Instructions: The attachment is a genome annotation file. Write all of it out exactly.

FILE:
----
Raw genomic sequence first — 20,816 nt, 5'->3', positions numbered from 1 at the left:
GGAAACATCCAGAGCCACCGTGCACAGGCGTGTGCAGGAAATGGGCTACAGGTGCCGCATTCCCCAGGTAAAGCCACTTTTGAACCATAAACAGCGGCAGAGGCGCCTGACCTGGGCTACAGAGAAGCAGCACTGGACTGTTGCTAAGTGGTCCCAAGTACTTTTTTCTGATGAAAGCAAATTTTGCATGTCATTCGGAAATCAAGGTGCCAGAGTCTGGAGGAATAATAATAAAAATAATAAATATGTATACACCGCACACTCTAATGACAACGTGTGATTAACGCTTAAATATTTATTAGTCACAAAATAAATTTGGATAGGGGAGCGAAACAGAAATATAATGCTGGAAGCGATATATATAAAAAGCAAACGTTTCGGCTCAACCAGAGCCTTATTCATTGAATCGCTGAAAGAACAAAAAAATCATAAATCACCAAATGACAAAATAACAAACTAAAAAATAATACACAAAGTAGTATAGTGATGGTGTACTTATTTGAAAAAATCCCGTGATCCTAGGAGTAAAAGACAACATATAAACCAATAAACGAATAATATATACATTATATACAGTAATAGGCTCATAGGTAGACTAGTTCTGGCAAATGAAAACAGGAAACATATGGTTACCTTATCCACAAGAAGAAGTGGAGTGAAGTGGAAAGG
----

Raw genomic sequence first — 20,816 nt, 5'->3', positions numbered from 1 at the left:
GGAAACATCCAGAGCCACCGTGCACAGGCGTGTGCAGGAAATGGGCTACAGGTGCCGCATTCCCCAGGTAAAGCCACTTTTGAACCATAAACAGCGGCAGAGGCGCCTGACCTGGGCTACAGAGAAGCAGCACTGGACTGTTGCTAAGTGGTCCCAAGTACTTTTTTCTGATGAAAGCAAATTTTGCATGTCATTCGGAAATCAAGGTGCCAGAGTCTGGAGGAATAATAATAAAAATAATAAATATGTATACACCGCACACTCTAATGACAACGTGTGATTAACGCTTAAATATTTATTAGTCACAAAATAAATTTGGATAGGGGAGCGAAACAGAAATATAATGCTGGAAGCGATATATATAAAAAGCAAACGTTTCGGCTCAACCAGAGCCTTATTCATTGAATCGCTGAAAGAACAAAAAAATCATAAATCACCAAATGACAAAATAACAAACTAAAAAATAATACACAAAGTAGTATAGTGATGGTGTACTTATTTGAAAAAATCCCGTGATCCTAGGAGTAAAAGACAACATATAAACCAATAAACGAATAATATATACATTATATACAGTAATAGGCTCATAGGTAGACTAGTTCTGGCAAATGAAAACAGGAAACATATGGTTACCTTATCCACAAGAAGAAGTGGAGTGAAGTGGAAAGG